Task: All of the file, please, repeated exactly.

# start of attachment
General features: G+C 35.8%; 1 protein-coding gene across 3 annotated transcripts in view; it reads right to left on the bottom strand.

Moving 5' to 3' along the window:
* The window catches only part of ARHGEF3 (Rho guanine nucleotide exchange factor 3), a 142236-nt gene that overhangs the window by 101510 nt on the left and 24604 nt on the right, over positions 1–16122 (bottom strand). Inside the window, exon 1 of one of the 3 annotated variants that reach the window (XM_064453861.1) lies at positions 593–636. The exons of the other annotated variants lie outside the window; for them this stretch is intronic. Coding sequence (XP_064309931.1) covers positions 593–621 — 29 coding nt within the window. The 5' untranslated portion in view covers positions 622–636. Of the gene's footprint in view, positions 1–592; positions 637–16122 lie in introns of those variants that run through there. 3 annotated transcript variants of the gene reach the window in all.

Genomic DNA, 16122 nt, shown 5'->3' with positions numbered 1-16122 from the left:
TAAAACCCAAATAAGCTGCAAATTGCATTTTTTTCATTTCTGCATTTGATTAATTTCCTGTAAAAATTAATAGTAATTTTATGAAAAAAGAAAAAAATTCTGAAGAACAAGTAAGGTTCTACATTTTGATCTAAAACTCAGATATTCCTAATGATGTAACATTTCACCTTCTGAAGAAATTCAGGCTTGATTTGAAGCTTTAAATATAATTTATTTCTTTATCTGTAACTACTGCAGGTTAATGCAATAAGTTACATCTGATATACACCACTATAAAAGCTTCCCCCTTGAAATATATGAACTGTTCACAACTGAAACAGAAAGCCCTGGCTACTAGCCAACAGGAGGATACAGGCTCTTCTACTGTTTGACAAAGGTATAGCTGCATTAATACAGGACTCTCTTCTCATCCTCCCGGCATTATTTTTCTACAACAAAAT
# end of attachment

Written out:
General features: G+C 35.8%; 1 protein-coding gene across 3 annotated transcripts in view; it reads right to left on the bottom strand.

Moving 5' to 3' along the window:
* The window catches only part of ARHGEF3 (Rho guanine nucleotide exchange factor 3), a 142236-nt gene that overhangs the window by 101510 nt on the left and 24604 nt on the right, over positions 1–16122 (bottom strand). Inside the window, exon 1 of one of the 3 annotated variants that reach the window (XM_064453861.1) lies at positions 593–636. The exons of the other annotated variants lie outside the window; for them this stretch is intronic. Coding sequence (XP_064309931.1) covers positions 593–621 — 29 coding nt within the window. The 5' untranslated portion in view covers positions 622–636. Of the gene's footprint in view, positions 1–592; positions 637–16122 lie in introns of those variants that run through there. 3 annotated transcript variants of the gene reach the window in all.

Genomic DNA, 16122 nt, shown 5'->3' with positions numbered 1-16122 from the left:
TAAAACCCAAATAAGCTGCAAATTGCATTTTTTTCATTTCTGCATTTGATTAATTTCCTGTAAAAATTAATAGTAATTTTATGAAAAAAGAAAAAAATTCTGAAGAACAAGTAAGGTTCTACATTTTGATCTAAAACTCAGATATTCCTAATGATGTAACATTTCACCTTCTGAAGAAATTCAGGCTTGATTTGAAGCTTTAAATATAATTTATTTCTTTATCTGTAACTACTGCAGGTTAATGCAATAAGTTACATCTGATATACACCACTATAAAAGCTTCCCCCTTGAAATATATGAACTGTTCACAACTGAAACAGAAAGCCCTGGCTACTAGCCAACAGGAGGATACAGGCTCTTCTACTGTTTGACAAAGGTATAGCTGCATTAATACAGGACTCTCTTCTCATCCTCCCGGCATTATTTTTCTACAACAAAAT